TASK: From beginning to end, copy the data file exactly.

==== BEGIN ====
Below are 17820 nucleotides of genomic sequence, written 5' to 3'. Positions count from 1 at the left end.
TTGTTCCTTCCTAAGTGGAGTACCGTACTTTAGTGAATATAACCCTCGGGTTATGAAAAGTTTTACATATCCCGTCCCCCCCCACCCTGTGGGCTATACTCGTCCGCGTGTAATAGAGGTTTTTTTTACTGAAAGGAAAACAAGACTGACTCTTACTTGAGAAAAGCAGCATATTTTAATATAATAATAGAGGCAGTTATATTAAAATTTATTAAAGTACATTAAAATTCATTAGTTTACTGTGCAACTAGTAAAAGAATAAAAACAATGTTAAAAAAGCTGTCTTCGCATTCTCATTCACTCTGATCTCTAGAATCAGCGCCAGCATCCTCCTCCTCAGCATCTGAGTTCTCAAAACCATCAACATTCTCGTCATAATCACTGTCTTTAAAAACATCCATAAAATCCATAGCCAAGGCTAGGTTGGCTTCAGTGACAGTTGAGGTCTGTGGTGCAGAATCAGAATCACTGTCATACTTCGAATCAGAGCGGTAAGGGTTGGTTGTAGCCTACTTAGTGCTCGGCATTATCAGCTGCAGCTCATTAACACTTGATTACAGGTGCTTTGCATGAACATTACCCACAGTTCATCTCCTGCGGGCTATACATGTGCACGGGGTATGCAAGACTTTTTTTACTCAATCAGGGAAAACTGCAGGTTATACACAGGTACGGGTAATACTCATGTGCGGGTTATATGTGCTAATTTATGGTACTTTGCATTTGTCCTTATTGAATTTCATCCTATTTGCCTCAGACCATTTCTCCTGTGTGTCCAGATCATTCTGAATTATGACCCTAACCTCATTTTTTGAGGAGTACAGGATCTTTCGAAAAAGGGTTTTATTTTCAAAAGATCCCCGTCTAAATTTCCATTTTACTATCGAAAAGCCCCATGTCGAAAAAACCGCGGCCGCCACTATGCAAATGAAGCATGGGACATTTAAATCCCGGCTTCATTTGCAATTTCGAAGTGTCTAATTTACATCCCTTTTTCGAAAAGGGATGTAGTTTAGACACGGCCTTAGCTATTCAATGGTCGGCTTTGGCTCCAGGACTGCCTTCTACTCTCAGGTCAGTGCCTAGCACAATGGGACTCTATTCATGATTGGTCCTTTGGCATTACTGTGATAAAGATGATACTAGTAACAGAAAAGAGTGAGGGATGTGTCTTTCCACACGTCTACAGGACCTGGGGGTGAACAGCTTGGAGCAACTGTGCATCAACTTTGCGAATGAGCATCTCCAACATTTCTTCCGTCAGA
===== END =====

Below are 17820 nucleotides of genomic sequence, written 5' to 3'. Positions count from 1 at the left end.
TTGTTCCTTCCTAAGTGGAGTACCGTACTTTAGTGAATATAACCCTCGGGTTATGAAAAGTTTTACATATCCCGTCCCCCCCCACCCTGTGGGCTATACTCGTCCGCGTGTAATAGAGGTTTTTTTTACTGAAAGGAAAACAAGACTGACTCTTACTTGAGAAAAGCAGCATATTTTAATATAATAATAGAGGCAGTTATATTAAAATTTATTAAAGTACATTAAAATTCATTAGTTTACTGTGCAACTAGTAAAAGAATAAAAACAATGTTAAAAAAGCTGTCTTCGCATTCTCATTCACTCTGATCTCTAGAATCAGCGCCAGCATCCTCCTCCTCAGCATCTGAGTTCTCAAAACCATCAACATTCTCGTCATAATCACTGTCTTTAAAAACATCCATAAAATCCATAGCCAAGGCTAGGTTGGCTTCAGTGACAGTTGAGGTCTGTGGTGCAGAATCAGAATCACTGTCATACTTCGAATCAGAGCGGTAAGGGTTGGTTGTAGCCTACTTAGTGCTCGGCATTATCAGCTGCAGCTCATTAACACTTGATTACAGGTGCTTTGCATGAACATTACCCACAGTTCATCTCCTGCGGGCTATACATGTGCACGGGGTATGCAAGACTTTTTTTACTCAATCAGGGAAAACTGCAGGTTATACACAGGTACGGGTAATACTCATGTGCGGGTTATATGTGCTAATTTATGGTACTTTGCATTTGTCCTTATTGAATTTCATCCTATTTGCCTCAGACCATTTCTCCTGTGTGTCCAGATCATTCTGAATTATGACCCTAACCTCATTTTTTGAGGAGTACAGGATCTTTCGAAAAAGGGTTTTATTTTCAAAAGATCCCCGTCTAAATTTCCATTTTACTATCGAAAAGCCCCATGTCGAAAAAACCGCGGCCGCCACTATGCAAATGAAGCATGGGACATTTAAATCCCGGCTTCATTTGCAATTTCGAAGTGTCTAATTTACATCCCTTTTTCGAAAAGGGATGTAGTTTAGACACGGCCTTAGCTATTCAATGGTCGGCTTTGGCTCCAGGACTGCCTTCTACTCTCAGGTCAGTGCCTAGCACAATGGGACTCTATTCATGATTGGTCCTTTGGCATTACTGTGATAAAGATGATACTAGTAACAGAAAAGAGTGAGGGATGTGTCTTTCCACACGTCTACAGGACCTGGGGGTGAACAGCTTGGAGCAACTGTGCATCAACTTTGCGAATGAGCATCTCCAACATTTCTTCCGTCAGA